Civic Education

Incorporate civics knowledge across the K-16 curriculum

The Issue

Thomas Jefferson wrote that “any nation that expects to be both ignorant and free . . . expects what never was and never will be.” But today, our state and our country are suffering from the civic ignorance Jefferson feared.

Eighty percent of native-born Americans under the age of 45 cannot correctly answer six out of ten multiple questions from the USCIS Citizenship Test (six correct responses out of ten are required to pass). In contrast, over 90 percent of immigrants to this country pass the test the first time.

The fault for our civic illiteracy lies not with our students. They study what they are told, and exert themselves in accordance with the expectations placed upon them. The fault lies with those adults who have failed to do justice to the next generation.

To restore genuine civic education, we must follow the example provided us by the Declaration of Independence, which offers a justification for our separating ourselves from Great Britain, one borne out of “a decent respect to the opinions of mankind.” That is, the Declaration invites the world—and our students—to examine and debate its case for human equality, inalienable rights, government by consent, and the right to rebel. Such an education in the moral, political, and intellectual principles that serve as the foundation of our way of life is exactly what Jefferson envisioned for civic education in America. It also harmonizes with Abraham Lincoln’s call to teach “reverence” for the “Constitution and laws.”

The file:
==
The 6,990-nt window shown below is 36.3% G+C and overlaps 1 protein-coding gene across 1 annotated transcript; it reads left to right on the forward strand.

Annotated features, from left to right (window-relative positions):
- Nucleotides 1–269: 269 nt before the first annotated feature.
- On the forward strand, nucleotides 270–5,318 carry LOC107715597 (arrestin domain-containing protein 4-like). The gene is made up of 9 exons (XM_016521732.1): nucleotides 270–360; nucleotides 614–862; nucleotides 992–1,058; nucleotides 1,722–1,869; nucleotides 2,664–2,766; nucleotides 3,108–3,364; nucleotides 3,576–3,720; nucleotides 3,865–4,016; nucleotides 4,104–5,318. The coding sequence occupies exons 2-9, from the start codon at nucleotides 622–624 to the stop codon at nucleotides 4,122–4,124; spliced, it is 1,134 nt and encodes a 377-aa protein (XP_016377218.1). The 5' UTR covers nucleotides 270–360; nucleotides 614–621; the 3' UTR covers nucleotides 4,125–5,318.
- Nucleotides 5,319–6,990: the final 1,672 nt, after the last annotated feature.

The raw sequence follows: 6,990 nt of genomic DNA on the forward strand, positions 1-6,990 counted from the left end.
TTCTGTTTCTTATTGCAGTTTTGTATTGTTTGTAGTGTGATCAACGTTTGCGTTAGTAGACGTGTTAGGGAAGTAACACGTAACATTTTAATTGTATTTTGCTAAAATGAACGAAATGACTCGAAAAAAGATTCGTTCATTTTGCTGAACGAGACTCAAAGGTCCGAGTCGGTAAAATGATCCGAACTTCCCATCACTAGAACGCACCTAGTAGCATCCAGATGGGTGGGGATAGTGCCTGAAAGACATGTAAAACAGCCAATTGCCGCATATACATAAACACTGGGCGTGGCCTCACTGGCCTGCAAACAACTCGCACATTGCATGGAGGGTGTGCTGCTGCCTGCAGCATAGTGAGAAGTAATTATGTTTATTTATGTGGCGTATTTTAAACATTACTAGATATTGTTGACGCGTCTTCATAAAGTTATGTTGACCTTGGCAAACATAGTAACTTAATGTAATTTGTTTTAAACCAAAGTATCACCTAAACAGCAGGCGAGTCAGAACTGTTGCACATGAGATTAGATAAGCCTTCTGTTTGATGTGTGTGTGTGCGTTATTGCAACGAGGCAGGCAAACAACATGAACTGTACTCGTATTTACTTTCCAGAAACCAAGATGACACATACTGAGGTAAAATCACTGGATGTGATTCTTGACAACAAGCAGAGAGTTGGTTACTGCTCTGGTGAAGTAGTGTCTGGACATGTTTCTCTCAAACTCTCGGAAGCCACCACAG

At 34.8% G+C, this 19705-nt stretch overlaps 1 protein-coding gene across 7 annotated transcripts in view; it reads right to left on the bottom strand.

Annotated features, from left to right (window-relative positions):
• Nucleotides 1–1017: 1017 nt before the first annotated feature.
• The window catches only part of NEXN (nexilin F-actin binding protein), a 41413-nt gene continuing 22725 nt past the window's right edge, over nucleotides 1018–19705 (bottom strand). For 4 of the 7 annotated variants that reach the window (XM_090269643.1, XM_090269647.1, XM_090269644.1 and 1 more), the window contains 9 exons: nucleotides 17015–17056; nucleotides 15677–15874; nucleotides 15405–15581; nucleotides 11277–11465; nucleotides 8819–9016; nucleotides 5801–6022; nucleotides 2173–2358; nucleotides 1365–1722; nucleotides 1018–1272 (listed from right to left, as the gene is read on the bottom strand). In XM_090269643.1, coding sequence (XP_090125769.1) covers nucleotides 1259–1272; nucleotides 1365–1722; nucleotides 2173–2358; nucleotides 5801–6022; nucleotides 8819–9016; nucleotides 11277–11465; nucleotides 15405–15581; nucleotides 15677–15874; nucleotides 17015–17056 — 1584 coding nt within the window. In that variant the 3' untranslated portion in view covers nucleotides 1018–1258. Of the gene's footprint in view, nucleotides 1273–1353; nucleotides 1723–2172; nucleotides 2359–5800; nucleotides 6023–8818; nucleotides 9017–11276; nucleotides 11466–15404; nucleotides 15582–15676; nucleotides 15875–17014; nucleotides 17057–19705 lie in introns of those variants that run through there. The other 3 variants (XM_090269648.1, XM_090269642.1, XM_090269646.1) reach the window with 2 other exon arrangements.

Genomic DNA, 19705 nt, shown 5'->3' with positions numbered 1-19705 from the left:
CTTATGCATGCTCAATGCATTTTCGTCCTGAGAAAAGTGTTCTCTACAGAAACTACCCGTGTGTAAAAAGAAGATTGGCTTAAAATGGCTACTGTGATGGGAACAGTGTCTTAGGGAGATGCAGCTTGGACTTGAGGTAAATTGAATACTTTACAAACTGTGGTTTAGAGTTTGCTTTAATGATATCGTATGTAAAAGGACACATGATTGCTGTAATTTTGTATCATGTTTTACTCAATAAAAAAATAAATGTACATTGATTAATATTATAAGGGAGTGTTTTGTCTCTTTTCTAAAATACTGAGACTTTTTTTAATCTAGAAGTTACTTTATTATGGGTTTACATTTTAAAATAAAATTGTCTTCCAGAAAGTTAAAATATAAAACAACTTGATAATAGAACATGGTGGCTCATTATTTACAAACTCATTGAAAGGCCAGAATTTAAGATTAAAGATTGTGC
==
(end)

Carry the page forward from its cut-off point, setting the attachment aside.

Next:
Through allowing the primary texts of the Founding to speak to students, Texas education will nourish in them a sound understanding of why all human beings are equal, of why we are endowed with inalienable rights, and of why we are entitled to both government by consent as well as the right to rebel.


  • Prioritize instruction in the founding documents in civics education in Texas: the Declaration of Independence, the U.S. and Texas Constitutions, Federalist 10 and 51, and the First Lincoln-Douglas debate.

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